Tax Reform Road Show is now playing in Silicon Valley
Monday, August 19, 2013
Max's and Dave's Tax Reform Tour makes its third stop today and tomorrow, Aug. 19 and Aug. 20, in Northern California.
The chairmen of Congress' two tax-writing committees, Rep. David Camp (R-Mich.) of House Ways and Means and Sen. Max Baucus (D-Mont.) of Senate Finance, will hear the tax code change ideas of high tech companies in Silicon Valley.
The legislative duo began their tax tour in the Minneapolis-St. Paul, Minn., area, stopping by a family owned retail operation and major manufacturer 3M. Their second stop included visits to small businesses in Philadelphia and a nearby New Jersey suburb.
Max and Dave should get a new tax perspective on this trip as they meet with representatives from high tech companies in Silicon Valley.
This afternoon they are dropping by the San Francisco headquarters of Square, the company that created the credit card reader that just about anyone can plug into a smartphone in order to take credit card payments.
Tuesday, Baucus and Camp will hear from company executives and employees at Intel's Santa Clara office.
High tech tax needs: Citing the innovation that's come from Silicon Valley, Baucus and Camp noted in a joint statement that "tax reform can fuel new research and development" and "make U.S. businesses more competitive at home and in the global marketplace."
Dean Garfield, president and CEO of the Information Technology Industry Council, elaborated on those points in an op-ed for the San Jose Mercury News in advance of the wannabe tax reformers' visit.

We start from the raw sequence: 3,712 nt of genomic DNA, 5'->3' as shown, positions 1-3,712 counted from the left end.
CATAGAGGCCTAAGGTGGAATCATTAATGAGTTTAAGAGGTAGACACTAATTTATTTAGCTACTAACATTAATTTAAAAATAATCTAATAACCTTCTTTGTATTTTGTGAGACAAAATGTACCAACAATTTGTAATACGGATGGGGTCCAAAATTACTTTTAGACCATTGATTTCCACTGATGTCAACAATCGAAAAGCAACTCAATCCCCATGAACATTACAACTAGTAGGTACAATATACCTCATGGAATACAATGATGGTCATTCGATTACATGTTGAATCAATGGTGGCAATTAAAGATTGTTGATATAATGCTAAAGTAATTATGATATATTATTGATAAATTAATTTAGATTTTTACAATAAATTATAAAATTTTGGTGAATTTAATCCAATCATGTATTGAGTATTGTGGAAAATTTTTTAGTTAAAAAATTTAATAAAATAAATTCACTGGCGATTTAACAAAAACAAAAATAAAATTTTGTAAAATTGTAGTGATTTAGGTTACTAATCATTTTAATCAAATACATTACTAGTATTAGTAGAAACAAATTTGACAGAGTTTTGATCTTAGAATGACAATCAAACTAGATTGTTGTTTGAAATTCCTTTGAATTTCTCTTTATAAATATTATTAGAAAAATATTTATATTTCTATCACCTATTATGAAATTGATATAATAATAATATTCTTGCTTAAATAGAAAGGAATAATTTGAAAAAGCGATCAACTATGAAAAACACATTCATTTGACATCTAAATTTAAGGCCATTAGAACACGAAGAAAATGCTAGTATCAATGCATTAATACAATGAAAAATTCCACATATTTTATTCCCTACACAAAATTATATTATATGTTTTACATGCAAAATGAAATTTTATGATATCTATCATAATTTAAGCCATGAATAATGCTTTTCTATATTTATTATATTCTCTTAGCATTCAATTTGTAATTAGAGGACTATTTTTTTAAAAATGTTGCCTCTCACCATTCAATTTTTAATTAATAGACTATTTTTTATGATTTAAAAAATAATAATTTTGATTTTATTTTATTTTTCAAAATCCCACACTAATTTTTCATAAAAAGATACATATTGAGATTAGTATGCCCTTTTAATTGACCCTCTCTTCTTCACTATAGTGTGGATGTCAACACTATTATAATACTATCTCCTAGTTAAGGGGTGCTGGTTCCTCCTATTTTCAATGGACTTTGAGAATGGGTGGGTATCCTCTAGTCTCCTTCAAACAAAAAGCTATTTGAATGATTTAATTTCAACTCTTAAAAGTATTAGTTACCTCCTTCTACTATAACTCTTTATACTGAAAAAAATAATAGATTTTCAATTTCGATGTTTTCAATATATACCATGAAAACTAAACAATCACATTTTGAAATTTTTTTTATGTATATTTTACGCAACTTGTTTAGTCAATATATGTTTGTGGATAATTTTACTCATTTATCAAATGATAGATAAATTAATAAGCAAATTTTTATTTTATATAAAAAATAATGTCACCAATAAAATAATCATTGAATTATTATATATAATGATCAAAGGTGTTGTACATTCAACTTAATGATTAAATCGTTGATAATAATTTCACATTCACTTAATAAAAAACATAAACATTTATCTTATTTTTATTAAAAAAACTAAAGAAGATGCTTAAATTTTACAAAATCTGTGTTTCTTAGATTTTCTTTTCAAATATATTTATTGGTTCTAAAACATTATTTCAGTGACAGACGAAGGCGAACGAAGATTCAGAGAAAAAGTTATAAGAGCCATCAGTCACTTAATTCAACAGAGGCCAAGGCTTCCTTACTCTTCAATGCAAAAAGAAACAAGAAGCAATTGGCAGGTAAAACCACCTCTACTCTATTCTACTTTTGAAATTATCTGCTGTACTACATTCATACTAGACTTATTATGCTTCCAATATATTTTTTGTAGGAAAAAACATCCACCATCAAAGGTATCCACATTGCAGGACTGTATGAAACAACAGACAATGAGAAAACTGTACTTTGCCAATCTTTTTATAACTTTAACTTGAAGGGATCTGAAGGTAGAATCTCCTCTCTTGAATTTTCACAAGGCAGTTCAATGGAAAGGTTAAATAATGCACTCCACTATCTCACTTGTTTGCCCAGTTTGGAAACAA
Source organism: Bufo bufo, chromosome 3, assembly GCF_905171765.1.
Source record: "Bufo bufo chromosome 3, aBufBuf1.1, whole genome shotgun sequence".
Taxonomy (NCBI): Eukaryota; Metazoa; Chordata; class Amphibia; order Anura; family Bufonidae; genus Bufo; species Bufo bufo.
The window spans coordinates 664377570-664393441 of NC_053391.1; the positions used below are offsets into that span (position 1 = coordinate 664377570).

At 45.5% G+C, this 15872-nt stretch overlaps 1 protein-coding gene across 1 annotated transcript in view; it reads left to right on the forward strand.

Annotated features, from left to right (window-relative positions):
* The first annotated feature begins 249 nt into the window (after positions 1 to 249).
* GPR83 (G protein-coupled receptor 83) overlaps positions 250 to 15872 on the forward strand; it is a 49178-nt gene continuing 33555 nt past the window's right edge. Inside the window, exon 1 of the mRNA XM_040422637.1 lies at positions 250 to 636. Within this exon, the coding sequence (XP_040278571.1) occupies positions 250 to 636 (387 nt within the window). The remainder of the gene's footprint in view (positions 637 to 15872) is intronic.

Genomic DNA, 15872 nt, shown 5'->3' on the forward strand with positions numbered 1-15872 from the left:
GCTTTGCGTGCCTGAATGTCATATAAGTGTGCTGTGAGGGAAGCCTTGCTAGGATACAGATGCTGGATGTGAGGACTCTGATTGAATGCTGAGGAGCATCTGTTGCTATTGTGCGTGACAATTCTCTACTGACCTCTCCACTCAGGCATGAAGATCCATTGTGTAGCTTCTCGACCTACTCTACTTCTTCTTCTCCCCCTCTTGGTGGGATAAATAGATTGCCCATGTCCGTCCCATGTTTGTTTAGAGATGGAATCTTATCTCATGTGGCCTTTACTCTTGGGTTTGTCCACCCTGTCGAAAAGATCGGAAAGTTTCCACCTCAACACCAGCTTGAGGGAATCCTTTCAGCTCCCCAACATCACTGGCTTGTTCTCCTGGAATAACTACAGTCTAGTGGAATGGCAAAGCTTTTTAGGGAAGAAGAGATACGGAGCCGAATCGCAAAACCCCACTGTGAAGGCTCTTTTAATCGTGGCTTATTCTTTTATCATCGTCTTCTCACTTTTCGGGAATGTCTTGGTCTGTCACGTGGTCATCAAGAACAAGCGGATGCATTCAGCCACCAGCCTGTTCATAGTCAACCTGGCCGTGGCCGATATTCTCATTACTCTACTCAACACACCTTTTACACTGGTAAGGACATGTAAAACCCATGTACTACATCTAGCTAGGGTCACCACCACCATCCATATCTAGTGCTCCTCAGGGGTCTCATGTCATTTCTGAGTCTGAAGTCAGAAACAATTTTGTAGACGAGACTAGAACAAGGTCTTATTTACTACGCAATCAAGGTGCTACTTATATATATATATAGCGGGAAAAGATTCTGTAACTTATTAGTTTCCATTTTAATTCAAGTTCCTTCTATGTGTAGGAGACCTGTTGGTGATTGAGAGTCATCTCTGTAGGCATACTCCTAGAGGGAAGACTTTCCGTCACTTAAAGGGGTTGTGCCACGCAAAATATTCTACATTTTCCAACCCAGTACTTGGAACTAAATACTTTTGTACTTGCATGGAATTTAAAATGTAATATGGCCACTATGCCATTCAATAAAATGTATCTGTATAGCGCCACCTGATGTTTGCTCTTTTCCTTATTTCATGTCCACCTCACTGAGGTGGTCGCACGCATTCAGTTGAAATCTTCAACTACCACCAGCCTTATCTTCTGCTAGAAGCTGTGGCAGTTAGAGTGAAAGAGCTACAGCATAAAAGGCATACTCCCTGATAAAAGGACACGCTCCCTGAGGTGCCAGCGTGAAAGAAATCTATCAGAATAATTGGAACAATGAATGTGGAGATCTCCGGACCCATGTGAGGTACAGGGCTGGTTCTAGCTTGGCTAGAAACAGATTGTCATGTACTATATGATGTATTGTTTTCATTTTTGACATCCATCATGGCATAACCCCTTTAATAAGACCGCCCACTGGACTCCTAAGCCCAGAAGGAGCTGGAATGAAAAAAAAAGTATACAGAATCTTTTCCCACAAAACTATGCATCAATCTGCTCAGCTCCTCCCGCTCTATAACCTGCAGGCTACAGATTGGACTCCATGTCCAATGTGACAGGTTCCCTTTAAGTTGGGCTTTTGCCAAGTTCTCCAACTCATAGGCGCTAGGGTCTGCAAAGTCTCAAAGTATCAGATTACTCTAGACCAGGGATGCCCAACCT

Calling the Internal Revenue Code "our economy's source code," Garfield suggested a major rewrite focused on three key principles:
- A globally competitive corporate tax rate;
- A market-based tax system that creates an incentive for U.S.-based businesses to invest their overseas earnings in the U.S.; and
- Innovation tax incentives to drive new research and development.
As for the research, or R&D, component, Garfield said the tax code must be modernized to address development of new goods and services.
"In 1981, when Congress created the current R&D incentive, job growth followed across economic sectors. Many of our competitors responded with R&D tax incentives that are far more robust than that of the United States. Now, instead of having the world's best R&D support, America ranks 27th, and is losing out on the capital investment, economic growth and the high-wage jobs that accompany R&D support," wrote Garfield.
Baucus and Camp should expect to hear more of the same today and tomorrow from Square and Intel.You also might find these items of interest:
Sounds interesting, higher taxes in California would definitely be interesting to see.
Posted by: Jane | Thursday, August 22, 2013 at 05:02 AM